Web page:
Plummer (2000) rightly mentions that one component of brand image is the personality or character of the brand itself. He explains brands that can be characterized by personality descriptors such as “youthful”, “colorful,” and “gentle.” or “emotions” depending on the perceptions of the visitor. In tourism research there must be a stress in functional components in  the  destination’s  branding  strategies (Varghese et al., 2014) and areas related to stakeholders collaboration for destination branding can contribute towards successful regional destination branding (Perkins et al., 2020)

 

Destination Brand personality

Dickinger & Lalicic (2015) mentions that during the destination image and destination branding studies, destination brand personality must be considered an important aspect for developing brand strategies by destination marketing organisations while planning tourism development.

Any tourist has an emotional attachment for a particular thing or personality when they travel to a destination before or after they tend to create a brand which expresses their emotions and hence perceive the brand differently. Tourism business competitors are exactly trying to study the brand with varied brand personalities perceived by the  tourists during  or before their travel. This will help them to position the destination differently. (Aaker, 1997;Akoijam, 2012)

 

Figure 1: The Dimensions of Brand Personality by Jennifer Aaker (Aaker, 1997)

Brand personality is an important element in building brand preference. It may be influenced by the consumers’ self-congruity, self-expression, cultural behavior and demographics. Their desired and innate personality will influence the perceived personality of the brand. (Phau & Lau, 2000)

Brand personality is defined formally as “the set of human characteristics associated with a brand Aaker (1997); Ekinci & Hosany (2006) define destination brand personality as “the set of personality traits associated with a destination”

Pereira, Correia & Schutz (2012) elaborates that visitor coincide its own image with the destination image forming a unique attribute for the brand personality of that destination.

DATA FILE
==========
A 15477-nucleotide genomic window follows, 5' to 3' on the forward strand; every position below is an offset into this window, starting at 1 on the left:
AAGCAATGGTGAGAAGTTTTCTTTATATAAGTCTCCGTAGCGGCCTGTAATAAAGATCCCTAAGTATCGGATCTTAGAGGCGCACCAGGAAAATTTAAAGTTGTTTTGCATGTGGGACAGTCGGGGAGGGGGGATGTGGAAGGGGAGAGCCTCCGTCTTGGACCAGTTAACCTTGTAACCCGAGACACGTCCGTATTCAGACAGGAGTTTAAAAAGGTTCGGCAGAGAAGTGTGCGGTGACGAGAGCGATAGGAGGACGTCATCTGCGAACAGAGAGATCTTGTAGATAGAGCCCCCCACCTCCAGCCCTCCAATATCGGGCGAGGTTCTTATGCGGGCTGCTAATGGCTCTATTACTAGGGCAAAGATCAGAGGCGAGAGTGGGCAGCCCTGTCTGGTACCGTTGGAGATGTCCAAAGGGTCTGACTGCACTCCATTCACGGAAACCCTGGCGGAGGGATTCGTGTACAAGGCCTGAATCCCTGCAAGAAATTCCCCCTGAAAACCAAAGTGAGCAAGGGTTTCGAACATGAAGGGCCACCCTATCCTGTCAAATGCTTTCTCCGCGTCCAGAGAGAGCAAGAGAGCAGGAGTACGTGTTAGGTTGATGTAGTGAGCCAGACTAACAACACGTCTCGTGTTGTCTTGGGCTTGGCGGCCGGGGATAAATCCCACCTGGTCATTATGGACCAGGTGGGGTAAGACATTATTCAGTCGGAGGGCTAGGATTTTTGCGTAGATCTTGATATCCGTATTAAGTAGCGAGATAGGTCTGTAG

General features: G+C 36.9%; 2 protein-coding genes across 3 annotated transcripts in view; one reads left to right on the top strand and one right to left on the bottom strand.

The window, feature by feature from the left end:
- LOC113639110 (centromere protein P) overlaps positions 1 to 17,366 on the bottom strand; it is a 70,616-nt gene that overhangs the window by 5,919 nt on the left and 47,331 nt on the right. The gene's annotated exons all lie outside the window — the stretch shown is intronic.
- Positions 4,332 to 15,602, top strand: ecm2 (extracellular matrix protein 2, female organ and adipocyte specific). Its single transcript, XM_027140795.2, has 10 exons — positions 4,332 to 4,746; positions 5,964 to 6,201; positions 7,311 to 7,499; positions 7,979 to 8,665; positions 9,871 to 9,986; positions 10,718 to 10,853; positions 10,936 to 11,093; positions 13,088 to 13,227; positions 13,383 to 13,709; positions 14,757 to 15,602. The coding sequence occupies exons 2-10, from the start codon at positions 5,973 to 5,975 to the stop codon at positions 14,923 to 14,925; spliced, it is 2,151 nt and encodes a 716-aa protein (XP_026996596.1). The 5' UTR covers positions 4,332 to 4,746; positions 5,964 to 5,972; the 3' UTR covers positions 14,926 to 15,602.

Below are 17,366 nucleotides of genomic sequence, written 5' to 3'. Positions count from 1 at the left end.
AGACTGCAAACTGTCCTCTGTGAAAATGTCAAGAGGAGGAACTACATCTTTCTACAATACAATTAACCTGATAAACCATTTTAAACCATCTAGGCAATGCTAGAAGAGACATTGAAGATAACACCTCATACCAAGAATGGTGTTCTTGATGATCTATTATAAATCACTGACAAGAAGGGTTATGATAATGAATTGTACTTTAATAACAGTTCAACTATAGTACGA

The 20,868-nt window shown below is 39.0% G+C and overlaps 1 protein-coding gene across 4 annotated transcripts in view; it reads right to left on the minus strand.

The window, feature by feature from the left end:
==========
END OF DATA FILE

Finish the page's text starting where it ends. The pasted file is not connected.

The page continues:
Huang, Zhang & Hu (2017) evaluates that the role of destination brand personality and self-congruence in developing destination brand attachment from the perspective of tourists is very important.

Tourists choose the places not according to the infrastructure it has but consider how the destination appeals to their own personality emotionally.

In this regard Usakli & Baloglu (2011) investigates the nature of brand personality perceived by the tourists who had visited the destination for the first time and the tourist who had come here multiple times. It was found that both the tourists had moreover similar perceptions about the destination but the repeated tourists had some additional perceptions as they might have experienced something new during their repeat visit. So it is obvious that tourist tends to add more and more (perceptions) about the destination if they visit the same destination repeatedly.

It is however seen that very minuscule studies are conducted on the brand personality having factors from the perceptions of the consumers.

 

Tourism Branding of India

Shankar (2019) in his article focuses on the role of destination branding in enhancing Indian tourism. It elaborates the current scenario of Indian Tourism and the role of destination branding in conceiving destination image and enhancing tourism industry’s growth. The findings suggest that the destination marketers and government must identify the elements for empowering the brand image of the destination by analyzing and associating the personality traits during the branding process.

The secondary data study by (Shamsi & Fatima, 2015) attempts to study the role of Make in India Campaign together with Destination Branding to reshape India’s tourism industry suggests that a proper synchronization of them will be helpful for Building the Brand identity and personality which will not only give India a competitive edge over other destinations but also will help to erase the negative image and frame a positive one thereby leading to promotion of India tourism.

According to the World Economic Forum (2017) Incredible India campaign in 2002 was successful leading to a 16% increase in tourist traffic in its first year.WEF emphasized on how the empty promises from brands and destinations leads to a bad image. Creating a mismatch between traveler expectations and experiences will also result in negative image on travel review sites and social media, hence branding must be done carefully by the destinations to ensure it is perceived as authentic by tourists.